2.4 Sensitivity to training data length and noise

Here we show the sensitivity of NVAR-RC performance for predicting L63 to the training data length and noise in Figure 4. From a total of 4000 MTU of training data, we gradually decrease the data length by division of 1, 4, 16, 64, and 256. For noise-free data, the training length does not seem to change the NVAR-RC performance, which is not surprising as the training process is merely fitting a small number of entries in (e.g., 30 entries for L63 using the 2 degree polynomial features with no time-lag) from a data length larger than at least 1500 time steps. As the additive noise level increases, the NVAR-RC VPT decreases from the almost perfect 23 MTU to around 5-15 MTU for smaller noises. For noise level of , the VPT is only around 2 MTU. The results show that NVAR-RC reasonably degrades in the case of noisy data and is more or less insensitive to the training data length when it is significantly larger then the size of .

Figure 4: Comparisons of VPT of L63 with Euler scheme for different combinations of additive noise magnitude and length of the training data. The training data length was reduced to the division of the total 4000 MTU (400,000 steps). The shortest training length tested was 15 MTU (; 1,500 steps)

3 Importance of special functions: the Colpitts Oscillator example

To demonstrate the importance of including special functions in addition to the polynomial features, we introduce the Colpitts Oscillator, an electronic oscillator circuit that exhibits chaotic behavior, in its dimensionless first-order differential form (see creveling_parameter_2008 and references therein):

(7)

where common choice of model parameters are , , , and .

Figure 5 shows the performance of NVAR-RCs with different configurations on reconstruction of the attractor of Colpitts Oscillator and on the prediction in testing dataset. Using standard 2 degree polynomial features, NVAR-RC trained from RK2 data yields an attractor that appears similar but with a larger scale. The prediction diverges from truth almost immediately. Intuitively, the poor performance is expected since there presents an exponential term on the right-hand side of the dynamical equation. At best, the NVAR-RC constructs a 2 order approximation to the exponential term. The 2 order approximation error builds up quickly over few iterations and lead to the poor performance. When replacing the 2 degree polynomial features with the exponential of all variables, the resulting NVAR-RC gives attractor that appears indistinguishable from the truth to the human eye. The prediction tracks well with the true trajectory for about 50 MTU ( 3.6 Lyapunov time). Switching to training and testing on the Euler dataset does not seem to change the attractor, but the valid prediction time is extended by a factor of 5 to beyond 250 MTU ( 18 Lyapunov time).

We like to note here that the preconditioning is especially important for successful computation of since the variables oscillate with a magnitude of 20-50 and the exponential of the variables leads to severely ill-conditioned estimation of . Also, in this case, normalizing data changes the behavior of the exponential function as it is sensitive to the magnitude of the input and leads to a NVAR-RC with poor performance if converging at all. Another issue about generalizing the inclusion of special functions is the estimation of coefficients within the function, for example from . Here we avoid this problem by prescribing the from in Colpitts Oscillator equations. While it is possible to estimate the coefficients using gradient-descend methods, it is not clear how it can be done using the least-squares regression.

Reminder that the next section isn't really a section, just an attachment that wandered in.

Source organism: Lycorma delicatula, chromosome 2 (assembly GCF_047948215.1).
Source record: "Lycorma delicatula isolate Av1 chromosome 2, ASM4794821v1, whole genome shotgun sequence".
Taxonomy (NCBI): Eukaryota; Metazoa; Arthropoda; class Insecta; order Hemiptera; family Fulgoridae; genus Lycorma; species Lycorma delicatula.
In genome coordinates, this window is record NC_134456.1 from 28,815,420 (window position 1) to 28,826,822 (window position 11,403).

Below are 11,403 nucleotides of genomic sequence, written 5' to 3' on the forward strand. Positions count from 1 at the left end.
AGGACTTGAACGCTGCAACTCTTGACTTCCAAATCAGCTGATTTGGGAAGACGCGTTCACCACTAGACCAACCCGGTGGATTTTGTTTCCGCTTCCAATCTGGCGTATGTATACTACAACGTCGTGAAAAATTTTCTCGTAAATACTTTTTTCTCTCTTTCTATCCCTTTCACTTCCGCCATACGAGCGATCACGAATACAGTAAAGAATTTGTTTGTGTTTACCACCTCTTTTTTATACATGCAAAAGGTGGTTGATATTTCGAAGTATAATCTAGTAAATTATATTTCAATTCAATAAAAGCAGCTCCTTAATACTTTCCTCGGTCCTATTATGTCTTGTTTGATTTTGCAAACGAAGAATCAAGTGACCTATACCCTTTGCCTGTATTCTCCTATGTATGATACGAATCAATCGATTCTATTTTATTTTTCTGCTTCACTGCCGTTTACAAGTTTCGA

Figure 5: (a)-(c) Predicted attractors of the Colpitts Oscillator from NVAR-RCs trained from different datasets with different features in . Note that the preconditioning was necessary for including the 2 degree polynomial terms and the exponential functions in the features. (d)-(f) True (orange) and predicted (blue) trajectories from the NVAR-RCs with different features and using datasets generated from different integration schemes. The training data length is 1000 MTU (100,000 steps; 72 Lyapunov time)

Recall that gauthier_next_2021 demonstrated that NVAR-RC, without additional effort, learns well the double-scroll electronic circuit (chang_stabilizing_1998) which also has a special function in the governing equations. One major difference in this case is that the variables in the double-scroll system are bounded between -2 and 2 where is in the linear regime and can be approximated by 3 degree polynomial features used in their experiment.

4 Empirical high-order time-stepping dynamical equations trained from skipped data

In the previous section, we showed that NVAR-RC empirically discovers the dynamical equations in Euler time-stepping form without any prior knowledge about the chosen time integration scheme, when using a training dataset generated using the Euler numerical integration scheme. Motivated by the half-timestep approach commonly adopted in higher-order schemes, such as the Runge-Kutta methods, we explore whether NVAR-RC is able to construct an empirical high-order integration scheme in time-stepping form that predicts well the same data with a step size larger than multiple model integration time steps. In realistic applications, the temporal resolution of a stored output data that is available for training is usually larger than the timestep used by the numerical integration scheme (e.g., climate model simulations and reanalysis datasets). In addition, an important use case for ML emulators, including NVAR-RC, is to form a surrogate of the costly model in applications such as generating long climate simulations (e.g., scher_toward_2018; scher_weather_2019) and estimating forecast uncertainty from a large ensemble of realizations (penny_integrating_2021). It would be useful for NVAR-RC to learn a high-order time-stepping representation with a step size larger than the model integration time step to reduce the run time. We note that it would be challenging for a human to design such a customized empirical high-order time-stepping scheme that matches the data frequency with a larger step size.